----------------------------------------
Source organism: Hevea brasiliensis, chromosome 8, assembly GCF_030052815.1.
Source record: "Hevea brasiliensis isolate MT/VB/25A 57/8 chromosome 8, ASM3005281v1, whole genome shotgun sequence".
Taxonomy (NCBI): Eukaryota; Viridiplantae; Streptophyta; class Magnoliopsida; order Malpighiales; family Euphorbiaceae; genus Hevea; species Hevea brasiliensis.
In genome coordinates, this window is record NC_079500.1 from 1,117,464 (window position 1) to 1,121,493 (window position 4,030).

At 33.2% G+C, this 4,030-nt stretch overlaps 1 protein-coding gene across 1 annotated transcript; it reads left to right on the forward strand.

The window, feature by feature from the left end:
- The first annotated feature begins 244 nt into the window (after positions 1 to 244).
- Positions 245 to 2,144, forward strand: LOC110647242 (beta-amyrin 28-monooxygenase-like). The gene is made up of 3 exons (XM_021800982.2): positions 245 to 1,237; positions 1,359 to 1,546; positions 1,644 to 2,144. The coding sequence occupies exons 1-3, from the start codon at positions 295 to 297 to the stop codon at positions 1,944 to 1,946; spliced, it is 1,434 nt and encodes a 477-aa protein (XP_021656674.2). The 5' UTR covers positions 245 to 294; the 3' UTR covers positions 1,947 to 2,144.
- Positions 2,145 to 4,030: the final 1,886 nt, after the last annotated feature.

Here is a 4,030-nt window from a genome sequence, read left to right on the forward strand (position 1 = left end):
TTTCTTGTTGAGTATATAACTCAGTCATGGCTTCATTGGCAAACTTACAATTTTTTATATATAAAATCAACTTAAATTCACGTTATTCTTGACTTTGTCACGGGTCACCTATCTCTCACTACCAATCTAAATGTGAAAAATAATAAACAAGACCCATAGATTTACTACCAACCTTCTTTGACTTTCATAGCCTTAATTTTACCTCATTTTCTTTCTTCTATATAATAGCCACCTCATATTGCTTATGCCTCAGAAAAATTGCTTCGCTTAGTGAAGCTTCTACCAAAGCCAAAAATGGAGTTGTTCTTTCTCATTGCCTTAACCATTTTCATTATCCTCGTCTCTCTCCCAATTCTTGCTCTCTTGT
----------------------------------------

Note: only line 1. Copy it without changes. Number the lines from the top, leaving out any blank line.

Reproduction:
Source organism: Hevea brasiliensis, chromosome 8, assembly GCF_030052815.1.